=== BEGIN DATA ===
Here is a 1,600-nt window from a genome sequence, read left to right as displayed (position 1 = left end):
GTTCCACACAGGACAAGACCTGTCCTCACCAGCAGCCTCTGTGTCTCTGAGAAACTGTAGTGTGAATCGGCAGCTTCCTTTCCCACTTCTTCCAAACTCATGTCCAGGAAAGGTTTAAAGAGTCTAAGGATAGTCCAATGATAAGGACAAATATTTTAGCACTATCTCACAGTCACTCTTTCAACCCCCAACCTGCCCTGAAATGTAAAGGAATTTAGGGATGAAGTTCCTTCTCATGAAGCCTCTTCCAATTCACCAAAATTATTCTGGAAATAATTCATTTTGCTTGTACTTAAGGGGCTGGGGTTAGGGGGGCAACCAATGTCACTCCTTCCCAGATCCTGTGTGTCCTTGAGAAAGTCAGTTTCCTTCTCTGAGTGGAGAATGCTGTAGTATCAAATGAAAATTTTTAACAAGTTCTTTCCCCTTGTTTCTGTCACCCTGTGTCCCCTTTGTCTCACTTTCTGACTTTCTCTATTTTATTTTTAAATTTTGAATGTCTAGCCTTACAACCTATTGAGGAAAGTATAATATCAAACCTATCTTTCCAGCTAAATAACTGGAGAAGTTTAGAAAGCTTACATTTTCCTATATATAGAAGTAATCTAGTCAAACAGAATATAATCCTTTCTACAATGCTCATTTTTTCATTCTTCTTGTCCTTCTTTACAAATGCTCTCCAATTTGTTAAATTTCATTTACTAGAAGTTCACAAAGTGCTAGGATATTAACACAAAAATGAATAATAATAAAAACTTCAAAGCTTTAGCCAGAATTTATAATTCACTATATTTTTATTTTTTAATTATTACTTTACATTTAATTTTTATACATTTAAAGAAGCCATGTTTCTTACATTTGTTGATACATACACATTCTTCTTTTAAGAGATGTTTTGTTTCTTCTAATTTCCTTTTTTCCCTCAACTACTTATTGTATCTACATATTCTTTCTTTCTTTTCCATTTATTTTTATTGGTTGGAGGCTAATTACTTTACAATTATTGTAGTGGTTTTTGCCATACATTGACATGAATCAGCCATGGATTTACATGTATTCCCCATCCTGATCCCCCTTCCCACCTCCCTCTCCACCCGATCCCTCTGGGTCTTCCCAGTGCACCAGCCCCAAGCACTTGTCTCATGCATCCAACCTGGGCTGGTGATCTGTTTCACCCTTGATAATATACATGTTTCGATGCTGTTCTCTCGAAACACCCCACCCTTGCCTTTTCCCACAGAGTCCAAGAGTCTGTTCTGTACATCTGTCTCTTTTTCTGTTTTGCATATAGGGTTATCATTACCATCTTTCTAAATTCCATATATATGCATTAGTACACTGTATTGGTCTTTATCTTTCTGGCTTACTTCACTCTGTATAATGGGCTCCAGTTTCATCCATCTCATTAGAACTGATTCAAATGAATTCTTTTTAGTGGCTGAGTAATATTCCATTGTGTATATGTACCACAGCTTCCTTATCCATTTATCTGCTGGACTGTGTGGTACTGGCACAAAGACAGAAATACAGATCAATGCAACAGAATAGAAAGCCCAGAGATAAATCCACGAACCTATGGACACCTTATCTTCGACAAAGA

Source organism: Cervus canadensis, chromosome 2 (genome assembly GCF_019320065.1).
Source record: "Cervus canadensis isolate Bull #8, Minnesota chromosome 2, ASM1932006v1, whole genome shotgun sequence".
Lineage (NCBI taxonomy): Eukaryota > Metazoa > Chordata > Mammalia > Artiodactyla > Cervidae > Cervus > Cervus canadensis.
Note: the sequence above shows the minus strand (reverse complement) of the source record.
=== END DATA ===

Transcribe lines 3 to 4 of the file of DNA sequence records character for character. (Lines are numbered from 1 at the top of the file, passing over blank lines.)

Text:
Source organism: Cervus canadensis, chromosome 2 (genome assembly GCF_019320065.1).
Source record: "Cervus canadensis isolate Bull #8, Minnesota chromosome 2, ASM1932006v1, whole genome shotgun sequence".